Public feedback sought on proposed legalisation of in-person gambling in S'pore among family, friends
SINGAPORE – There will be a proposal to permit social gambling in person among family and friends, said the Ministry of Home Affairs (MHA) on Monday (July 12).
In a release, the MHA said it would be amending gambling laws later this year and invited feedback from the public on the proposed amendments.
It recognised that family and friends gambling at home is a socially acceptable practice among Singaporeans, and that such practices present low risk to law-and-order.
But while MHA intends to exempt such activities when conducted in person, it proposes that online social gambling among friends and family still not be permitted under the law due to enforcement difficulties.
Another key area the ministry intends to amend relates to games with gambling elements.
It noted that because of factors such as technological advancements and changing consumer tastes, the lines between gambling and gaming have become increasingly blurred.
It proposes that a $100 prize cap for mystery boxes, arcade games, and claw machines be introduced to address the inducement effect of high-value prizes.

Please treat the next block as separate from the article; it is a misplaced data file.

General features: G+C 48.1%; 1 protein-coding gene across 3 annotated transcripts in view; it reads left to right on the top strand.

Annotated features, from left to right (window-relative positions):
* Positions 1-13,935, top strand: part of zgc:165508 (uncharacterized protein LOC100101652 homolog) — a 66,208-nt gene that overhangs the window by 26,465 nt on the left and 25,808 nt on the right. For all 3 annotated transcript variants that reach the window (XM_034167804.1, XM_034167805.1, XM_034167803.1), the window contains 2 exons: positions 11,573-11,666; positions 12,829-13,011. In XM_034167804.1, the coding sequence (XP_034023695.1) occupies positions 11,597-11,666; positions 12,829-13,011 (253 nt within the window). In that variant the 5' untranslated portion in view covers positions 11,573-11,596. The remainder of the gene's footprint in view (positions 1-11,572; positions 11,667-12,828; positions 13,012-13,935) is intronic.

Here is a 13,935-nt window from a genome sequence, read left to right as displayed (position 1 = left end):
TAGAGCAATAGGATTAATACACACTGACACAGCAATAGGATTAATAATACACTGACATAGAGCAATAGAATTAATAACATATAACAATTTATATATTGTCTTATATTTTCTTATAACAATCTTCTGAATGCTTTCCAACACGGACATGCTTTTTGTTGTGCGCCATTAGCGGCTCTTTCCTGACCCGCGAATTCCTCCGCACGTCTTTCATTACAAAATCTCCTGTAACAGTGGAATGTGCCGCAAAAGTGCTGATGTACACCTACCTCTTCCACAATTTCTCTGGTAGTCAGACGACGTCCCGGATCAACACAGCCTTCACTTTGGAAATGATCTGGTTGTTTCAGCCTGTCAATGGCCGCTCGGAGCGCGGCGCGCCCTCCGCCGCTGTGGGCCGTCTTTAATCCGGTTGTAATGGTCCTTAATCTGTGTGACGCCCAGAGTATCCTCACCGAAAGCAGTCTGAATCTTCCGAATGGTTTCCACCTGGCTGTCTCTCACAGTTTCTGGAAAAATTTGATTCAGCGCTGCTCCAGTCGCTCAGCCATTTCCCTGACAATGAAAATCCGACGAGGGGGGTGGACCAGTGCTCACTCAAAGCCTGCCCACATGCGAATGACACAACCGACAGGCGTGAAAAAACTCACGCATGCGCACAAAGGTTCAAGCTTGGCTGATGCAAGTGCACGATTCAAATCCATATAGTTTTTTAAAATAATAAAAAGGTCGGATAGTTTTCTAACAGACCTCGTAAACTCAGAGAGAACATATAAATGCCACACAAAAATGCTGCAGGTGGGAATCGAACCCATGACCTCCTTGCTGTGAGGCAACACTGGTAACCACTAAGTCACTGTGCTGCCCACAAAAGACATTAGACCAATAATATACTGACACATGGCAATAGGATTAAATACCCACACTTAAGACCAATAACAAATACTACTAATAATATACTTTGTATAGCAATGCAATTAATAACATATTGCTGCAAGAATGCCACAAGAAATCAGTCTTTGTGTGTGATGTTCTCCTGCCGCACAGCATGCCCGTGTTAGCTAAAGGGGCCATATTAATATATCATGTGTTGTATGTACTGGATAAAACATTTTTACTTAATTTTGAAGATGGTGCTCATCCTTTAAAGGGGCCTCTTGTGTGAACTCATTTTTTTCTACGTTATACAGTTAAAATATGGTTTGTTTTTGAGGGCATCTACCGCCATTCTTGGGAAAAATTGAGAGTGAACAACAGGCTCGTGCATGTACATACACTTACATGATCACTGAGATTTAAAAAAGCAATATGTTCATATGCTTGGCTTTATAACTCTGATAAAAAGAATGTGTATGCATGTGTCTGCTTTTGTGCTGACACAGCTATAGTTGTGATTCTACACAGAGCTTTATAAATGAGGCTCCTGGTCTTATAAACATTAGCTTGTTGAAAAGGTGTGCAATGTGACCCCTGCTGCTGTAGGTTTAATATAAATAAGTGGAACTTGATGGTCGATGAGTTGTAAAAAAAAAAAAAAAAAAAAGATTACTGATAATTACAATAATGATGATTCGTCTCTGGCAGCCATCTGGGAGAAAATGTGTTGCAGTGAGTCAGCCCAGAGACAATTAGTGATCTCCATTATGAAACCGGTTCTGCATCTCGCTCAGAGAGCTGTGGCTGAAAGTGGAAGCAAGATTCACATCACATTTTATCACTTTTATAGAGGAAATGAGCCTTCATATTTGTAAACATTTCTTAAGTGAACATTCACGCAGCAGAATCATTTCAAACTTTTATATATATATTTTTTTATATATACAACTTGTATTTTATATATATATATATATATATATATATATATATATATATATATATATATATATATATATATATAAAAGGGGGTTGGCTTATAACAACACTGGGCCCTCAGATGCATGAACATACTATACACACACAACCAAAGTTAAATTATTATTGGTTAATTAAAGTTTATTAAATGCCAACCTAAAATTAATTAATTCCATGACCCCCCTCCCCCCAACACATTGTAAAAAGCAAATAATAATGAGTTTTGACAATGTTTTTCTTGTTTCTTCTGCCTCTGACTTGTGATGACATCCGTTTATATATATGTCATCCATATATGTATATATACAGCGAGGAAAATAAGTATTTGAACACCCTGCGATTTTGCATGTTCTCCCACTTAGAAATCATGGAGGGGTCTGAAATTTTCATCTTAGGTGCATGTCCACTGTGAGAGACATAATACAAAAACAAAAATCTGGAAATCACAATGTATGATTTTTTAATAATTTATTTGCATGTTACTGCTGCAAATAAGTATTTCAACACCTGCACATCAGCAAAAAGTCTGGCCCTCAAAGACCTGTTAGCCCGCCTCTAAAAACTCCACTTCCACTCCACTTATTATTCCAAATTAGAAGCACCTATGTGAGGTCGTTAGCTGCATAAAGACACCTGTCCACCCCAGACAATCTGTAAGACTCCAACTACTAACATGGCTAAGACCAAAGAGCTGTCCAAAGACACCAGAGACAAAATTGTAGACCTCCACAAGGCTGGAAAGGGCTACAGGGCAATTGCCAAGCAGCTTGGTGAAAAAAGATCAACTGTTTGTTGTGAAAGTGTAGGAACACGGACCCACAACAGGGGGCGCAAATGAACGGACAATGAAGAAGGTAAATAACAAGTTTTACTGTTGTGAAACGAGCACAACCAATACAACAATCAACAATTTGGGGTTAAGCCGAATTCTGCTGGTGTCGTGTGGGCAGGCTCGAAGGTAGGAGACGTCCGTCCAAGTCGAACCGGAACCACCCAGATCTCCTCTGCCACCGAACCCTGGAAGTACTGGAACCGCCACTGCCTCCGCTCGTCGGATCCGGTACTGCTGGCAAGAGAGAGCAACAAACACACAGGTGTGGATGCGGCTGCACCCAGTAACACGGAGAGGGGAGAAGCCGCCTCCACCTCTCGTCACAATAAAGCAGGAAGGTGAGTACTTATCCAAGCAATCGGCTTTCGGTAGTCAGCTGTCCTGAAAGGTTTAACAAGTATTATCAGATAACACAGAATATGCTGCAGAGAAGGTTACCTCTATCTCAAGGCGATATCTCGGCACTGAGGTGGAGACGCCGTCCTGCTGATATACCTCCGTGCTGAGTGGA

It also proposes that the laws be updated to address games with loot boxes and virtual skins.
The MHA said it intends to “introduce conditions” to ensure such transferable game items remain in the context of gameplay and entertainment.
It proposes that games and services of chance that let players use these items to make bets or gamble, such as skin-betting sites, will be banned.
However, it also proposes that in-game monetisation facilities for free-to-play games be allowed, but that these be subjected to current conditions similar to lucky draw promotions by businesses.
It added that penalties for repeat offenders under gambling laws should be raised to increase deterrence, but that this should focus on those who facilitate or operate such services, and not those who simply participate in illegal gambling.
The MHA said Singapore adopts a strict but practical approach in its regulation of gambling.
“It is not practical nor desirable, in fact, to disallow all forms of gambling, as this will just drive it underground, and cause more law and order issues,” it said.
“Instead, we license or exempt some gambling activities, with strict safeguards put in place. Our laws governing gambling seek to maintain law and order, and minimise social harm caused by problem gambling.”
Views and suggestions from the public on the proposals are welcome, and the full report on the MHA’s proposals can be found here.
The public is asked to submit feedback to MHA by Aug 10, and may do so by sending e-mails to this address, or mailing the MHA at New Phoenix Park, 28 Irrawaddy Road, Singapore 329560, with the subject of their mail listed as Re: Gambling Legislation Consultation.
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